Five Things You Learn from #NaNoWriMo

Emma Baird on NaNoWriMoWhat do you learn about yourself if you decide to embark on a fool-hardy challenge such as committing to writing 50,000 words in a month?

Yes, folks I’m the sort who over-promises and under-delivers to herself all the time. What does November lack, I pondered, what with the part-time job going through its busiest month of the year, my freelance clients all ramping up the work they need and TV not helping by adding distractions to my life such as the premiere of Outlaw King* on Netflix and The Little Drummer Girl on the BBC?

Obviously, I should add writing a rom-com novel to the month’s to-do list, cross my fingers and hope for the best.

But NaNoWriMo has surprised me. Forcing yourself in front of your laptop every day as a blank page blinks at you and your fingers hover above the keyboard refusing to do anything has proved enlightening.

Here’s what I’ve got from the experience so far:

  1. A sense of perspective. Forcing yourself to write 2,000 plus words every single day makes my day job, copy writing, seem a dawdle. What, you want 500 words for your blog? Is that all? Easy-peasy.
  2. You have to tell your inner editor to jog on. Nothing to see here, dear. Come back some other time and tweak that sentence, copy and paste or add in the correct punctuation but at this moment in time YOU ARE NOT WELCOME.
  3. The inner editor isn’t invited but the inner geek pushes her to one side. The dashboard on the official NaNoWriMo website throws up figures that change every day. How many words you’ve written, numbers needed to finish on time, average length of each writing session etc. And if there’s anything I love, it’s personal data. The NaNoWriMo dashboard has just joined the Fitbit one as things I spend too long swooning over.
  4. The value of plotting. As anyone who has read my previous books can attest, I prefer throwing things at a book and seeing if they stick to working out what MIGHT happen in advance. This time I’ve outlined every chapter and am now a convert. Plot outlines work! Who knew?
  5. Abandon all social life all ye who enter here. Yup, that kind of writing schedule takes over your life. From taking your laptop on trains as you commute, to knocking back invites, switching the TV off at night and turning down offers to test out the offerings at a gastro-pub in Glasgow, my life is deadly dull. Temporarily, I hope. Otherwise, I’m not going to make a convincing writer in the future if I have no interesting life experiences to draw on.

And the biggest revelation of all? I’ve fallen back in love with writing. I’m head over heels. Before this, I was plodding my way through re-writing a book I’ve never liked. Ye gods, it was tedious. I’ve been forced to abandon it, and now switching on the laptop every day to fire off 2,000 words or so never feels like a chore. I look forward to it and at the end of every session, I know I can keep going if I want. Ladies and gentlemen, it’s heady.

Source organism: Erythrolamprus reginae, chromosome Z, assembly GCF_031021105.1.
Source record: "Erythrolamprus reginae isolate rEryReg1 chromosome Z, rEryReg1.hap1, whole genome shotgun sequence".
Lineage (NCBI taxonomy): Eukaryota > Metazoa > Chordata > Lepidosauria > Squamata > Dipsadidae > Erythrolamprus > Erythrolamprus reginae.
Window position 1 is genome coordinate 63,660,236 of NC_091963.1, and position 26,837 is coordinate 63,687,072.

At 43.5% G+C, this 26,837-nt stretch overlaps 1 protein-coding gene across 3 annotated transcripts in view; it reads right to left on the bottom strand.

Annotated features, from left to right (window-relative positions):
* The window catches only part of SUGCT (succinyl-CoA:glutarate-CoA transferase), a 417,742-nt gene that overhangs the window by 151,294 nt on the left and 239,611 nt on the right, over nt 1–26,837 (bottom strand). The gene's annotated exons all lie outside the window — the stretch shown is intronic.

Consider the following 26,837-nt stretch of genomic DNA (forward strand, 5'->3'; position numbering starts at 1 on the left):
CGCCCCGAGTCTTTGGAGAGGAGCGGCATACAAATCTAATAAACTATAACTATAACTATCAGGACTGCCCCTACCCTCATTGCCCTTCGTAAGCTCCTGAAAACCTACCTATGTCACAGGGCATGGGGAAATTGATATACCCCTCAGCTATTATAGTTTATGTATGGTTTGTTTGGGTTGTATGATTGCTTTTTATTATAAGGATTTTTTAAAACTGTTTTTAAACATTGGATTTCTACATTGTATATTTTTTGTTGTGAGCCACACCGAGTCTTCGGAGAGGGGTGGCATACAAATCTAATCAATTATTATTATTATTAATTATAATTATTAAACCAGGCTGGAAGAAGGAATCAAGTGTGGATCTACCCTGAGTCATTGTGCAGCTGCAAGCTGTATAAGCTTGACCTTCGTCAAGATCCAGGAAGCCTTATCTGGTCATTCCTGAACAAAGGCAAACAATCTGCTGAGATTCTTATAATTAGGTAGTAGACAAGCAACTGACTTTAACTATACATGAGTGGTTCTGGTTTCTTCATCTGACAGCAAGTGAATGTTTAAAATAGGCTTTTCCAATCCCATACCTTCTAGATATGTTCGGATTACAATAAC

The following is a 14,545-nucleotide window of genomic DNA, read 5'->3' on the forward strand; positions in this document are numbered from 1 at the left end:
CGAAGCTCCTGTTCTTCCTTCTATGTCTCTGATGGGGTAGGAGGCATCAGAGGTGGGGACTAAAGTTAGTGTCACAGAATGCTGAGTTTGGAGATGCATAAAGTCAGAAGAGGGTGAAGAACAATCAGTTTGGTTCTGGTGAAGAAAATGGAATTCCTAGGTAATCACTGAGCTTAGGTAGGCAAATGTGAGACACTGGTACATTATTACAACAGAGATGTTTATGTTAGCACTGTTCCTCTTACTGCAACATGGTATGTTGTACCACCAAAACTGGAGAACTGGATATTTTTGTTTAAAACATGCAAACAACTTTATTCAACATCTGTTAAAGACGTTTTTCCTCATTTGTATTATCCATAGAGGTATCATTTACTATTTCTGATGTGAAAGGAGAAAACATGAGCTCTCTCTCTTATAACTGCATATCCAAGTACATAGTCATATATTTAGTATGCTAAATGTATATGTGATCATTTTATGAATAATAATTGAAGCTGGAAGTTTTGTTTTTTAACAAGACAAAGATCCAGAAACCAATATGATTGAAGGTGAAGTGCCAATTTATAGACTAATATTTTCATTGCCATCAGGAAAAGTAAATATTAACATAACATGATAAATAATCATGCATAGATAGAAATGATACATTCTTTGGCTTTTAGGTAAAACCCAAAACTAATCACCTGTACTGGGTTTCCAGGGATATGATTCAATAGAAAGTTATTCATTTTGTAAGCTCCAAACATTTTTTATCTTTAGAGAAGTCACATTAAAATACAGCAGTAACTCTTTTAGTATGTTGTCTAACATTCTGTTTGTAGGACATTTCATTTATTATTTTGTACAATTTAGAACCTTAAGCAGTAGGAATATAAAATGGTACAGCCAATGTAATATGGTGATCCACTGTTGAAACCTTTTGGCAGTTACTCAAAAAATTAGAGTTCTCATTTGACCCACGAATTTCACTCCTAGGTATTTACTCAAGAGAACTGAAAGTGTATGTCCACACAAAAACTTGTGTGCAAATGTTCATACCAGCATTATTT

It’s still early days. By week three, I’ll probably reach the bit where I hate the book, think it’s the worst thing anyone has ever had the misfortune to write or read and wish my characters would just sort themselves out with no help from me.

In the meantime, chapter 10 beckons…

#amwriting #nanowrimo

*I was forced to commit Netflix infidelity for the first time to watch the film but blimey it’s immense, ladies and gentlemen. The scenery will blow your socks off. 

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Murder, Mayhem and Indie Publishing

Dear lady, this month thou shalt stand up in front of people and attempt to inform and entertain… Not much of a tall order is it?

Up there on this year’s to-do list, which always includes something along the lines of Feel the Fear and Do It Anyway, was’do a workshop/book event’. As someone who’d rather have a tooth pulled out sans anesthetic than stand up in front of an audience*, this is a biggie. I’ve published four books so far and this is my first ‘launch’.

Night and Day by Caron AllanTo ease the experience, I bullied roped in another writer to join me and billed it as a Q and A session. Given that most people think they have a book in them, why not appeal to that audience by positioning our event as an exploration of the world of indie publishing? And unlike me, my author chum makes decent money from her books. Who better to treat the audience to her wisdom?

Here’s the billing: Ever wondered if you could make it as an author? The internet, Amazon, Kobo, iBooks and more have made it ridiculously easy to self-publish, and the quality of books available in this sphere is better than ever, thanks to the wide range of self-publishing services now available.

Self-published authors Emma Baird and Caron Allan discuss Caron’s books, and her writing and publishing process from start to finish. Do you need beta readers? And what are beta readers, anyway? How do you typeset a book? What’s the best way to edit your work, and what free online tools are available for authors?